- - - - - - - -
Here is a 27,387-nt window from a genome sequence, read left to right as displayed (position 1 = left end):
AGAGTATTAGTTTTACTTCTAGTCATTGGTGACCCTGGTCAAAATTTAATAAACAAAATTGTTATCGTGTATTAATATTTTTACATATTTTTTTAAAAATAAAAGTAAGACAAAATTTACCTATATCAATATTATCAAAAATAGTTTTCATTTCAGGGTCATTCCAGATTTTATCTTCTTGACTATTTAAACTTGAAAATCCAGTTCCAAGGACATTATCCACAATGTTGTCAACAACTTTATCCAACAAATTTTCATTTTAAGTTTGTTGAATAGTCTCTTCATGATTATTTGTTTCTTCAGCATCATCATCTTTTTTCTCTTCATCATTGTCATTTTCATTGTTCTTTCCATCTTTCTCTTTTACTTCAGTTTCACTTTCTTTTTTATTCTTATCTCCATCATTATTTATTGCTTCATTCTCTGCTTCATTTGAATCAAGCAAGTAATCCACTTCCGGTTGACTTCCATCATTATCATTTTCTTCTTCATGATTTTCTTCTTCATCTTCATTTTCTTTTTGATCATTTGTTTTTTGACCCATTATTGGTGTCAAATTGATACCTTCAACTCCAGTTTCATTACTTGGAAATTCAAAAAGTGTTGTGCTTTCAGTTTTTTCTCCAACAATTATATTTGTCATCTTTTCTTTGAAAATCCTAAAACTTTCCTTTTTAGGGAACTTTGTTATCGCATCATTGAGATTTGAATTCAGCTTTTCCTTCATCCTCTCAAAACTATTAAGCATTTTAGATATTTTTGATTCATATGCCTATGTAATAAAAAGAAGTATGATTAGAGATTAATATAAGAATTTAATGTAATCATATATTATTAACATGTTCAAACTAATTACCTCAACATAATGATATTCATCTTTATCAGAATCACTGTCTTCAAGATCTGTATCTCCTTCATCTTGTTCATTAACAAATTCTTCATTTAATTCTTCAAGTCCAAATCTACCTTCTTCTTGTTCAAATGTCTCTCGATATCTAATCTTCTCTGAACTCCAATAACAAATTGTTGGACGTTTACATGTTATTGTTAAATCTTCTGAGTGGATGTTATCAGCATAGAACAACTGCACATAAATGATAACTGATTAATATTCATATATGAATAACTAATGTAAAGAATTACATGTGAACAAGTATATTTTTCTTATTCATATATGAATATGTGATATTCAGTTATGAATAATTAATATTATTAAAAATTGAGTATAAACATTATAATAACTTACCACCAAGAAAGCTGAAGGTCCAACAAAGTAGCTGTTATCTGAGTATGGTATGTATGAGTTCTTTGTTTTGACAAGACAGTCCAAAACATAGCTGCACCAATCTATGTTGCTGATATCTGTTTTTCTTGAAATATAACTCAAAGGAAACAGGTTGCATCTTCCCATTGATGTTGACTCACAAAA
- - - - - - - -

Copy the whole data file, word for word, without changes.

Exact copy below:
Here is a 27,387-nt window from a genome sequence, read left to right as displayed (position 1 = left end):
AGAGTATTAGTTTTACTTCTAGTCATTGGTGACCCTGGTCAAAATTTAATAAACAAAATTGTTATCGTGTATTAATATTTTTACATATTTTTTTAAAAATAAAAGTAAGACAAAATTTACCTATATCAATATTATCAAAAATAGTTTTCATTTCAGGGTCATTCCAGATTTTATCTTCTTGACTATTTAAACTTGAAAATCCAGTTCCAAGGACATTATCCACAATGTTGTCAACAACTTTATCCAACAAATTTTCATTTTAAGTTTGTTGAATAGTCTCTTCATGATTATTTGTTTCTTCAGCATCATCATCTTTTTTCTCTTCATCATTGTCATTTTCATTGTTCTTTCCATCTTTCTCTTTTACTTCAGTTTCACTTTCTTTTTTATTCTTATCTCCATCATTATTTATTGCTTCATTCTCTGCTTCATTTGAATCAAGCAAGTAATCCACTTCCGGTTGACTTCCATCATTATCATTTTCTTCTTCATGATTTTCTTCTTCATCTTCATTTTCTTTTTGATCATTTGTTTTTTGACCCATTATTGGTGTCAAATTGATACCTTCAACTCCAGTTTCATTACTTGGAAATTCAAAAAGTGTTGTGCTTTCAGTTTTTTCTCCAACAATTATATTTGTCATCTTTTCTTTGAAAATCCTAAAACTTTCCTTTTTAGGGAACTTTGTTATCGCATCATTGAGATTTGAATTCAGCTTTTCCTTCATCCTCTCAAAACTATTAAGCATTTTAGATATTTTTGATTCATATGCCTATGTAATAAAAAGAAGTATGATTAGAGATTAATATAAGAATTTAATGTAATCATATATTATTAACATGTTCAAACTAATTACCTCAACATAATGATATTCATCTTTATCAGAATCACTGTCTTCAAGATCTGTATCTCCTTCATCTTGTTCATTAACAAATTCTTCATTTAATTCTTCAAGTCCAAATCTACCTTCTTCTTGTTCAAATGTCTCTCGATATCTAATCTTCTCTGAACTCCAATAACAAATTGTTGGACGTTTACATGTTATTGTTAAATCTTCTGAGTGGATGTTATCAGCATAGAACAACTGCACATAAATGATAACTGATTAATATTCATATATGAATAACTAATGTAAAGAATTACATGTGAACAAGTATATTTTTCTTATTCATATATGAATATGTGATATTCAGTTATGAATAATTAATATTATTAAAAATTGAGTATAAACATTATAATAACTTACCACCAAGAAAGCTGAAGGTCCAACAAAGTAGCTGTTATCTGAGTATGGTATGTATGAGTTCTTTGTTTTGACAAGACAGTCCAAAACATAGCTGCACCAATCTATGTTGCTGATATCTGTTTTTCTTGAAATATAACTCAAAGGAAACAGGTTGCATCTTCCCATTGATGTTGACTCACAAAA